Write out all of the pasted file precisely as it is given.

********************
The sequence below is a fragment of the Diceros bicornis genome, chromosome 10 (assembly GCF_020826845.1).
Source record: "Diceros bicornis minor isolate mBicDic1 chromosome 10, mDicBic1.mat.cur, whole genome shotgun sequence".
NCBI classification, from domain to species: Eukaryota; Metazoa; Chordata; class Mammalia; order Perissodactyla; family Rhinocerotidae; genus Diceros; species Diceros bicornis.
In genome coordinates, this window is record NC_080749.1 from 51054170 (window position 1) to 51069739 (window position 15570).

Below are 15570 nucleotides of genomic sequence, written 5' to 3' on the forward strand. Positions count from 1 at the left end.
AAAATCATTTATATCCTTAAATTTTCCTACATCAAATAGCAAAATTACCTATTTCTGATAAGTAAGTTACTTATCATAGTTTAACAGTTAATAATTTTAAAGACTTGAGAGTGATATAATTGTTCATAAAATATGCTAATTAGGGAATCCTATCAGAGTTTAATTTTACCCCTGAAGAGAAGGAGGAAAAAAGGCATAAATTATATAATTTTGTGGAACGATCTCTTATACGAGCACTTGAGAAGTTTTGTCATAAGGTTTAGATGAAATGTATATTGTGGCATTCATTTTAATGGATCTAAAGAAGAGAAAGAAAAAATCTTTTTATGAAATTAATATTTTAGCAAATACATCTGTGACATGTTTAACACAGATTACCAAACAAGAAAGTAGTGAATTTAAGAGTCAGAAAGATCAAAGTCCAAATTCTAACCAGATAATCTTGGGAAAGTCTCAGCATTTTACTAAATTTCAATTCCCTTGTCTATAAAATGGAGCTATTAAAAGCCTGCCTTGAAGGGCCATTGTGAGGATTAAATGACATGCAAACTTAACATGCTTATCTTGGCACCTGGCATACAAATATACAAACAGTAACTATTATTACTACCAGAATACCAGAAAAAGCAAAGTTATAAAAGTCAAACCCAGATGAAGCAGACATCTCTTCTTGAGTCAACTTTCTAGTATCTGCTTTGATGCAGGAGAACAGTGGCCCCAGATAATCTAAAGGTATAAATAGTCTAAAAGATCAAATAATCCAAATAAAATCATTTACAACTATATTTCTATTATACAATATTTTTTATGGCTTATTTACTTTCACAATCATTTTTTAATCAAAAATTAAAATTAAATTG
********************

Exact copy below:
The sequence below is a fragment of the Diceros bicornis genome, chromosome 10 (assembly GCF_020826845.1).
Source record: "Diceros bicornis minor isolate mBicDic1 chromosome 10, mDicBic1.mat.cur, whole genome shotgun sequence".
NCBI classification, from domain to species: Eukaryota; Metazoa; Chordata; class Mammalia; order Perissodactyla; family Rhinocerotidae; genus Diceros; species Diceros bicornis.
In genome coordinates, this window is record NC_080749.1 from 51054170 (window position 1) to 51069739 (window position 15570).

Below are 15570 nucleotides of genomic sequence, written 5' to 3' on the forward strand. Positions count from 1 at the left end.
AAAATCATTTATATCCTTAAATTTTCCTACATCAAATAGCAAAATTACCTATTTCTGATAAGTAAGTTACTTATCATAGTTTAACAGTTAATAATTTTAAAGACTTGAGAGTGATATAATTGTTCATAAAATATGCTAATTAGGGAATCCTATCAGAGTTTAATTTTACCCCTGAAGAGAAGGAGGAAAAAAGGCATAAATTATATAATTTTGTGGAACGATCTCTTATACGAGCACTTGAGAAGTTTTGTCATAAGGTTTAGATGAAATGTATATTGTGGCATTCATTTTAATGGATCTAAAGAAGAGAAAGAAAAAATCTTTTTATGAAATTAATATTTTAGCAAATACATCTGTGACATGTTTAACACAGATTACCAAACAAGAAAGTAGTGAATTTAAGAGTCAGAAAGATCAAAGTCCAAATTCTAACCAGATAATCTTGGGAAAGTCTCAGCATTTTACTAAATTTCAATTCCCTTGTCTATAAAATGGAGCTATTAAAAGCCTGCCTTGAAGGGCCATTGTGAGGATTAAATGACATGCAAACTTAACATGCTTATCTTGGCACCTGGCATACAAATATACAAACAGTAACTATTATTACTACCAGAATACCAGAAAAAGCAAAGTTATAAAAGTCAAACCCAGATGAAGCAGACATCTCTTCTTGAGTCAACTTTCTAGTATCTGCTTTGATGCAGGAGAACAGTGGCCCCAGATAATCTAAAGGTATAAATAGTCTAAAAGATCAAATAATCCAAATAAAATCATTTACAACTATATTTCTATTATACAATATTTTTTATGGCTTATTTACTTTCACAATCATTTTTTAATCAAAAATTAAAATTAAATTG